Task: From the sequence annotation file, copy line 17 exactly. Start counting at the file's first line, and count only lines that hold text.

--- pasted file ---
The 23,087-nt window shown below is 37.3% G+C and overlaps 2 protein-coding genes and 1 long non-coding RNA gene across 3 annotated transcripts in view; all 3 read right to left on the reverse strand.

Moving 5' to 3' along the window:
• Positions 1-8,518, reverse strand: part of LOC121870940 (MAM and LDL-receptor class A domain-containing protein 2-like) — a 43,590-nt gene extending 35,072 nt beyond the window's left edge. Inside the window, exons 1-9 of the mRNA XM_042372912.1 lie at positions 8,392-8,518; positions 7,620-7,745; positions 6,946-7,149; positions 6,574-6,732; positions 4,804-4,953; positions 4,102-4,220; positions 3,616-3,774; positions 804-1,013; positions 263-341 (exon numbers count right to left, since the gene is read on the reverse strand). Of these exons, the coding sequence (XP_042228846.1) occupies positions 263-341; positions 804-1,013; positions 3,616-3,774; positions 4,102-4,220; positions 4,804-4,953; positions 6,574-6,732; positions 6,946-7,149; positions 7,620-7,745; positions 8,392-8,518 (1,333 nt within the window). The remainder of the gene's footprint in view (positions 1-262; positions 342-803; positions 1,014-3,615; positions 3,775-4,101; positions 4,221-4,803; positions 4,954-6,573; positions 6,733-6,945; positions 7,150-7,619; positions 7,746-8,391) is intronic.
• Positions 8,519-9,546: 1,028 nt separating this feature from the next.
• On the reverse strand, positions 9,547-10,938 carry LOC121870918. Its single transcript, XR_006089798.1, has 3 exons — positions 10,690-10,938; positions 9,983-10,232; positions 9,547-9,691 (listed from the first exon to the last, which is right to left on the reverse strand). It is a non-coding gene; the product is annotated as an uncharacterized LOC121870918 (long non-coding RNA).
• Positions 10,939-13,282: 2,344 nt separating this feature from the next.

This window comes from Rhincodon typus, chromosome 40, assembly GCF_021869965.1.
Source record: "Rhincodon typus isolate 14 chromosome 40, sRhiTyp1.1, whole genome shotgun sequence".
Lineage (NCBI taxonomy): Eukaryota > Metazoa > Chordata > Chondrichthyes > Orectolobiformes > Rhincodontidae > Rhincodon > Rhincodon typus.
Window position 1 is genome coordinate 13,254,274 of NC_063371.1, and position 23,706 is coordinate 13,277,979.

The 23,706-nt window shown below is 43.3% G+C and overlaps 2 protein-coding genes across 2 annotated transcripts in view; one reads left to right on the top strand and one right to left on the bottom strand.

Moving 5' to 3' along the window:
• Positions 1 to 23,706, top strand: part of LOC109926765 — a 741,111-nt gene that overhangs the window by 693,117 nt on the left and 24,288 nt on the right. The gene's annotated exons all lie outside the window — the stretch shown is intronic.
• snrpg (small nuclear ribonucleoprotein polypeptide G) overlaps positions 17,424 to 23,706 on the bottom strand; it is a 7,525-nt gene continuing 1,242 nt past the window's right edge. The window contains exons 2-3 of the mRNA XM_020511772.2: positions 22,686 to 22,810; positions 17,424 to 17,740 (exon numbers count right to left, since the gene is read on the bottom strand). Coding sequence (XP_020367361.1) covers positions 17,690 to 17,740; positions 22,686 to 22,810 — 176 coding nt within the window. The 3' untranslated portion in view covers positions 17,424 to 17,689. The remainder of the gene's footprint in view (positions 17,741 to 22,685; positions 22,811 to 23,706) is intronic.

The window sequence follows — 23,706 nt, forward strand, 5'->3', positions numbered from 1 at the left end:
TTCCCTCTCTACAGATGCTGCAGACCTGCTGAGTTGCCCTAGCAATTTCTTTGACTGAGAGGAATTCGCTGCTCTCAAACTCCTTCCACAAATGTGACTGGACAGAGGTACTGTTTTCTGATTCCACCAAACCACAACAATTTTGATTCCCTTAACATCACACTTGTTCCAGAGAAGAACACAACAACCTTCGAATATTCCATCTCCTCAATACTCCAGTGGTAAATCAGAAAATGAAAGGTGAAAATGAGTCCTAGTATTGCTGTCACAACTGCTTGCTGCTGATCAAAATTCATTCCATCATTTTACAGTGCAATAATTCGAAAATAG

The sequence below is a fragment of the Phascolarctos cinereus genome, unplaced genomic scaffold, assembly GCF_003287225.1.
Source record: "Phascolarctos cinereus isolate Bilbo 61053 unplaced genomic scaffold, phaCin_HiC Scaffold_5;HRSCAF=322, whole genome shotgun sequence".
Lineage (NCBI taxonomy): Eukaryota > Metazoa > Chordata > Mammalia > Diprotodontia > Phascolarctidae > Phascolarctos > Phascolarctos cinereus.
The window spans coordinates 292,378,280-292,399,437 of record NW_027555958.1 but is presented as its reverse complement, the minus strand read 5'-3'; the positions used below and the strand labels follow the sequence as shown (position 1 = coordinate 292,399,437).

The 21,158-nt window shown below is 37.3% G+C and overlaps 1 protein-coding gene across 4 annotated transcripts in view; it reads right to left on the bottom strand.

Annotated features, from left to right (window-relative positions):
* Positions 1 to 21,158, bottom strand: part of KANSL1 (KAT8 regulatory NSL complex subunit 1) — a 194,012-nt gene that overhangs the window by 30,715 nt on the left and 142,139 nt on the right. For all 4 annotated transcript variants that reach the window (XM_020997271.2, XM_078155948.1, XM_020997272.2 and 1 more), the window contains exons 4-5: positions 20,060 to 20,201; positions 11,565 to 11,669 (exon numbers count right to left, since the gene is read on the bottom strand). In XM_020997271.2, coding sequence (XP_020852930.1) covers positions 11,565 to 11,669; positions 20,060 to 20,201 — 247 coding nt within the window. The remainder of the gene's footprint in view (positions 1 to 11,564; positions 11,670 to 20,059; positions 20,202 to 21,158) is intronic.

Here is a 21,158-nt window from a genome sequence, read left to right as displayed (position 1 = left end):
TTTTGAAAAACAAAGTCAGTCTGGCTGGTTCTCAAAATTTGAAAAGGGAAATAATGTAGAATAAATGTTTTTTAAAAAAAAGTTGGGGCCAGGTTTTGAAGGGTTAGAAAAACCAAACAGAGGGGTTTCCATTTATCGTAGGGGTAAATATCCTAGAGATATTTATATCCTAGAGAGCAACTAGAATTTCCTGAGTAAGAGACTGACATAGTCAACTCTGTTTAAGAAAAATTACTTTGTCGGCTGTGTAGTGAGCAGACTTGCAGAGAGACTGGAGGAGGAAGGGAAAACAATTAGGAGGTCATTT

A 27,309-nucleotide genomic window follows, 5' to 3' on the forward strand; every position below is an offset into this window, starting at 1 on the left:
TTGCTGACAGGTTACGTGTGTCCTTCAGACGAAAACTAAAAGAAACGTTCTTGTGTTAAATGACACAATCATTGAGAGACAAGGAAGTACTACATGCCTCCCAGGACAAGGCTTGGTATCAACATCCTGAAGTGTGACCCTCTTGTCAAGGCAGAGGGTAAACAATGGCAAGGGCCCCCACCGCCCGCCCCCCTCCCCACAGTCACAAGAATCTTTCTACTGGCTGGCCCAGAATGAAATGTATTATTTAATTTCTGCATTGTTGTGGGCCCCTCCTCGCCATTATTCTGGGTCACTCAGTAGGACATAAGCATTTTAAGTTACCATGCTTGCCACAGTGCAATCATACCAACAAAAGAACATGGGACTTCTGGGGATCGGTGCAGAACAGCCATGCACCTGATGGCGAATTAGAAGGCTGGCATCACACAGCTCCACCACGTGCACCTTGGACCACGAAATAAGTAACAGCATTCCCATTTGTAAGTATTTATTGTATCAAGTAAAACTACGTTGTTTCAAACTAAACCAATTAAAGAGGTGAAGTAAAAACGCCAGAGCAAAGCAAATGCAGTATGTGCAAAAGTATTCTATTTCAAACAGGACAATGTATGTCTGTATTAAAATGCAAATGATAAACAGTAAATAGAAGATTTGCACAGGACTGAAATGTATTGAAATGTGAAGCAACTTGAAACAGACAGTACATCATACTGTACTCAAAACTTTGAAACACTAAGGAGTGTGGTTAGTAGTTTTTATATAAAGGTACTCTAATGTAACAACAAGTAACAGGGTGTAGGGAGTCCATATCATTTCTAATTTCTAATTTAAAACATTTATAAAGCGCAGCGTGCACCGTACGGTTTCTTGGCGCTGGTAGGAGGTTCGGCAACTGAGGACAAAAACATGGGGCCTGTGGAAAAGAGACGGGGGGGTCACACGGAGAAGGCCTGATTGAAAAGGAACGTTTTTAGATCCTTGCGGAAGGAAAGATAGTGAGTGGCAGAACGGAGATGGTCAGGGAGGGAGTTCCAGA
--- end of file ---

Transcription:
The sequence below is a fragment of the Phascolarctos cinereus genome, unplaced genomic scaffold, assembly GCF_003287225.1.